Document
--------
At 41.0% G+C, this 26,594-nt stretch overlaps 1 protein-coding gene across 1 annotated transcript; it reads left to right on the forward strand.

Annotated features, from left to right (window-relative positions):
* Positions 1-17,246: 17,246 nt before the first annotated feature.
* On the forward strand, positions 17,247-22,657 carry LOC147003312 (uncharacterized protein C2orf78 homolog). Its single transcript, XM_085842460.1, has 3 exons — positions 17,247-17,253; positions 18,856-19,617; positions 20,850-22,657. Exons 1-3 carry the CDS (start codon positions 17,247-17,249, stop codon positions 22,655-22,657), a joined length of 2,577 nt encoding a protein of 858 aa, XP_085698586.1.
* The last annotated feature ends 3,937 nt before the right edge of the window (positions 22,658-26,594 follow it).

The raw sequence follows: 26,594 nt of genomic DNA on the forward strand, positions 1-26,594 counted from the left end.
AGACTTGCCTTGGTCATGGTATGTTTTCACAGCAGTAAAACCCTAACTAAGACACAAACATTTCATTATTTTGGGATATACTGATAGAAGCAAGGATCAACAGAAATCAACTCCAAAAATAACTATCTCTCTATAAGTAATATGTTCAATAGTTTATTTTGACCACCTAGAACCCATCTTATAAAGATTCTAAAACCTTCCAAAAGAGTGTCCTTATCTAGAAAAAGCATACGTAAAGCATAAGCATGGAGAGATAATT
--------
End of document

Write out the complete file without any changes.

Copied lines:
At 41.0% G+C, this 26,594-nt stretch overlaps 1 protein-coding gene across 1 annotated transcript; it reads left to right on the forward strand.

Annotated features, from left to right (window-relative positions):
* Positions 1-17,246: 17,246 nt before the first annotated feature.
* On the forward strand, positions 17,247-22,657 carry LOC147003312 (uncharacterized protein C2orf78 homolog). Its single transcript, XM_085842460.1, has 3 exons — positions 17,247-17,253; positions 18,856-19,617; positions 20,850-22,657. Exons 1-3 carry the CDS (start codon positions 17,247-17,249, stop codon positions 22,655-22,657), a joined length of 2,577 nt encoding a protein of 858 aa, XP_085698586.1.
* The last annotated feature ends 3,937 nt before the right edge of the window (positions 22,658-26,594 follow it).

The raw sequence follows: 26,594 nt of genomic DNA on the forward strand, positions 1-26,594 counted from the left end.
AGACTTGCCTTGGTCATGGTATGTTTTCACAGCAGTAAAACCCTAACTAAGACACAAACATTTCATTATTTTGGGATATACTGATAGAAGCAAGGATCAACAGAAATCAACTCCAAAAATAACTATCTCTCTATAAGTAATATGTTCAATAGTTTATTTTGACCACCTAGAACCCATCTTATAAAGATTCTAAAACCTTCCAAAAGAGTGTCCTTATCTAGAAAAAGCATACGTAAAGCATAAGCATGGAGAGATAATT